On Sunday, 114 people were killed in the third day of violence in south Kyrgyzstan pitching members of the Kyrgyz majority against minority Uzbeks. The south of Kyrgyzstan, an ex-Soviet Central Asian state of 5.5 million people, is home to an ethnic Uzbek population of 1 million. The interim government, in place since their violent overthrow of the ancien regime in April, issued a state of emergency for the entire Jalalabad region and gave security forces shoot-to-kill powers over the weekend as violence spread from neighbouring Osh. More than 1,000 people have been wounded in the violence, though some reports say the casualty figures may be much higher. The violence has also prompted thousands of people to flee into nearby Uzbekistan.
According to local reports, fighting broke out between rival gangs and developed into gun battles late on Thursday. In recent weeks, several incidents had prompted fears of inter-ethnic violence between Uzbeks and Kyrgyz. The clashes are the worst ethnic violence to hit southern Kyrgyzstan since 1990, when several hundred people were killed. Kyrgyzstan was then part of the Soviet Union, which sent in troops to quell the unrest. It is not clear what sparked the latest unrest.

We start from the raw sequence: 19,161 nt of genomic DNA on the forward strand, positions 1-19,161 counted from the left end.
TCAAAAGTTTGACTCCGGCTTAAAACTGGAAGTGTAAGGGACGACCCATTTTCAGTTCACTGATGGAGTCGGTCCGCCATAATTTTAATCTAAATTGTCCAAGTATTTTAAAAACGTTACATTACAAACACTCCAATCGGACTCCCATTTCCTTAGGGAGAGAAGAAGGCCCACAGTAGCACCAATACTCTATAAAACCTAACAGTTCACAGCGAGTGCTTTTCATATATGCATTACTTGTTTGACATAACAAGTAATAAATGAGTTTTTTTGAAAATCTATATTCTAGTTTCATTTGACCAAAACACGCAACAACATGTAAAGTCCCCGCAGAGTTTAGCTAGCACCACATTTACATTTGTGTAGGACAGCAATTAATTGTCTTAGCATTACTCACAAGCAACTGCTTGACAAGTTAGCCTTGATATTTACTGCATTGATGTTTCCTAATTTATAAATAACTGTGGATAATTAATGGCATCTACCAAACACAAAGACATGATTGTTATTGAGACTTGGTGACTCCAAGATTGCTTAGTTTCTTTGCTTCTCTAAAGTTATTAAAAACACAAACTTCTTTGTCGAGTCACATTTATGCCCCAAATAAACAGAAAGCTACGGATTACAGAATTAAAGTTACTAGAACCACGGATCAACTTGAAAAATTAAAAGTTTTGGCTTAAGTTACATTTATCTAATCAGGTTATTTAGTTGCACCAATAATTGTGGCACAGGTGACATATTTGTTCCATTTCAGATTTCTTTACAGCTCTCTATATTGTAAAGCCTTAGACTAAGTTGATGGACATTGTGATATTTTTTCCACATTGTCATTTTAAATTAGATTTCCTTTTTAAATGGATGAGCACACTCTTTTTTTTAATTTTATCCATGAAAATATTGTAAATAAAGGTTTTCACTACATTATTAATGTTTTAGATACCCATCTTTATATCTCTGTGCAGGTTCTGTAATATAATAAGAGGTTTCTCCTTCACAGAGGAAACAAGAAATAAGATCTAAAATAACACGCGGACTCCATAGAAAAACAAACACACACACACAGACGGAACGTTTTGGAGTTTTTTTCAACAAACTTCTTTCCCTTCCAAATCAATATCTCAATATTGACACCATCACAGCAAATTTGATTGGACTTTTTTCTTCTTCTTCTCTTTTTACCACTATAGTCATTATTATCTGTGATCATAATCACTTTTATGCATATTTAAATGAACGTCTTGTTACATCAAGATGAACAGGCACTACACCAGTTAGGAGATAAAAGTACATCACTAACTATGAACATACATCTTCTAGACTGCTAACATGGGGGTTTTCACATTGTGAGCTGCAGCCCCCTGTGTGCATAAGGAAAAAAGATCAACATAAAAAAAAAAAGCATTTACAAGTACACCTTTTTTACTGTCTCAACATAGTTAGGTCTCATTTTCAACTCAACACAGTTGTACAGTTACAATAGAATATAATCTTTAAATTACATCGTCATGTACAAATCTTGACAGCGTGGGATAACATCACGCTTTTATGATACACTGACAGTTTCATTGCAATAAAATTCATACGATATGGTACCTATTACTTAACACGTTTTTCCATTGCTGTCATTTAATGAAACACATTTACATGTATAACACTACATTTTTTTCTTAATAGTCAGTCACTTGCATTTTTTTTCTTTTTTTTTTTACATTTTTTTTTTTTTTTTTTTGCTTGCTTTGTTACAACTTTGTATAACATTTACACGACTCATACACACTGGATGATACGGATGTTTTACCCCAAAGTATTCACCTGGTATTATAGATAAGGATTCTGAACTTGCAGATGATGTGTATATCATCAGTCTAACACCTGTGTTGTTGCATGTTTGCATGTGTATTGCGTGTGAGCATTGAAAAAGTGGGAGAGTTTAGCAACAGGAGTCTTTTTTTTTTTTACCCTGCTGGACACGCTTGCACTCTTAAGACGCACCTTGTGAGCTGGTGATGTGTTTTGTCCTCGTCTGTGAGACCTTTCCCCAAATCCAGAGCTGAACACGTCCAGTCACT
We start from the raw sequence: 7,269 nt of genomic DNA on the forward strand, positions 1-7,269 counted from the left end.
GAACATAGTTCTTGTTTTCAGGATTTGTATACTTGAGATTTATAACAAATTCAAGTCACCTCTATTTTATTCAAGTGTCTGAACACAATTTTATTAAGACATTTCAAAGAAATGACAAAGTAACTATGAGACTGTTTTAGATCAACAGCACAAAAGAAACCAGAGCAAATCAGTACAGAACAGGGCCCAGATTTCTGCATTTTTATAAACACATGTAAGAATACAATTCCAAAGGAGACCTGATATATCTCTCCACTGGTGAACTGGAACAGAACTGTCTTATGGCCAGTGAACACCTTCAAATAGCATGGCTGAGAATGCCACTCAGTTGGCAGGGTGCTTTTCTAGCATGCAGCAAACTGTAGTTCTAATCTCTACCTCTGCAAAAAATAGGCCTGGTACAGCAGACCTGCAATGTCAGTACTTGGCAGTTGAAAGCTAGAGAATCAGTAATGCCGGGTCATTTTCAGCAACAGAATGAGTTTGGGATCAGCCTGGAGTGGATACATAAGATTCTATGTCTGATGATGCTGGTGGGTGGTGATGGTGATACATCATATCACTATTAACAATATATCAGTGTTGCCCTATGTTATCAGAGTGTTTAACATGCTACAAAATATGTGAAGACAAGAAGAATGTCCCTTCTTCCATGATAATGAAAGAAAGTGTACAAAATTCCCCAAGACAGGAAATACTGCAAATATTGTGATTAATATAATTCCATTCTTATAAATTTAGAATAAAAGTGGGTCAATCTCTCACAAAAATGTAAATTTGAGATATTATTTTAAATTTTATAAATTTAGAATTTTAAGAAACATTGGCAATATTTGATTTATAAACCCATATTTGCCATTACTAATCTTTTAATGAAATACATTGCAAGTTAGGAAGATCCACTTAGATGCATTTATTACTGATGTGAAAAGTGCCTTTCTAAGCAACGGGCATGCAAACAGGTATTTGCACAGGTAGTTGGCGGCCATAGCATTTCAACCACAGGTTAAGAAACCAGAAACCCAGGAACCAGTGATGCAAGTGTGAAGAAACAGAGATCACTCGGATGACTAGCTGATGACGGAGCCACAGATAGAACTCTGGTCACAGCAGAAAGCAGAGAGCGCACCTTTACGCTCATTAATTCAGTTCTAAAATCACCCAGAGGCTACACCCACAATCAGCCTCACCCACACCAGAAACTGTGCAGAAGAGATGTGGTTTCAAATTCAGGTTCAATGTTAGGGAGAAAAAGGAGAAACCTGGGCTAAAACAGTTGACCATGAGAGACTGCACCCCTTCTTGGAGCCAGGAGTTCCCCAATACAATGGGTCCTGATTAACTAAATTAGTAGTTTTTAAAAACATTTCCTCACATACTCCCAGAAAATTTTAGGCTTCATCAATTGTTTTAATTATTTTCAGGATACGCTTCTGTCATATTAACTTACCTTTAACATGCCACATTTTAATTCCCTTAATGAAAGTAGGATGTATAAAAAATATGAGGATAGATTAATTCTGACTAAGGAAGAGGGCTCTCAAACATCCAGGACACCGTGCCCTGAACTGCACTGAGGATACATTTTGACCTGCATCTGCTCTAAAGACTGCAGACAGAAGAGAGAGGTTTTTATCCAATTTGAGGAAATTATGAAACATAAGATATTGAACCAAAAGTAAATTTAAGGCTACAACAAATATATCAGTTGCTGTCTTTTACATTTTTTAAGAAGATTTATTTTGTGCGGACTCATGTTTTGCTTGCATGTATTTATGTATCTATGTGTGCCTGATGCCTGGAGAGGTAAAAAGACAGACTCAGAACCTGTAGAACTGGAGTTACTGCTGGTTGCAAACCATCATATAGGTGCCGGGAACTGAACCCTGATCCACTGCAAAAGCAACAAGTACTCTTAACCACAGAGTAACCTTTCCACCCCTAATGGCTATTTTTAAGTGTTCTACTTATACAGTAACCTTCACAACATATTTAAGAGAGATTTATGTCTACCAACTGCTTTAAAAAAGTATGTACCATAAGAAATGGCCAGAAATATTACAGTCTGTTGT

The interim government said earlier today that it had arrested a "well-known person" on suspicion of inciting the worst ethnic riots in 20 years, though no further details have been released. The government has also made repeated accusations that supporters of ex-president Kurmanbek Bakiyev were behind the violence. Bakiyev, in exile in Belarus, has denied any involvement in the present violence.
The United States, Russia, and China have all voiced their concern over the ongoing violence and are monitoring the situation closely. Russia sent troops in late Sunday to protect its military base in the region. UN Secretary-General Ban Ki-moon has voiced his alarm over the scale of the clashes and has ordered a special envoy to travel to Bishkek.
openSecurity verdict: The renewed violence in south Kyrgyzstan has prompted concern on many levels. While the surge in April violent overthrow was significant, the intensity and magnitude of the present situation makes it of much greater concern than before.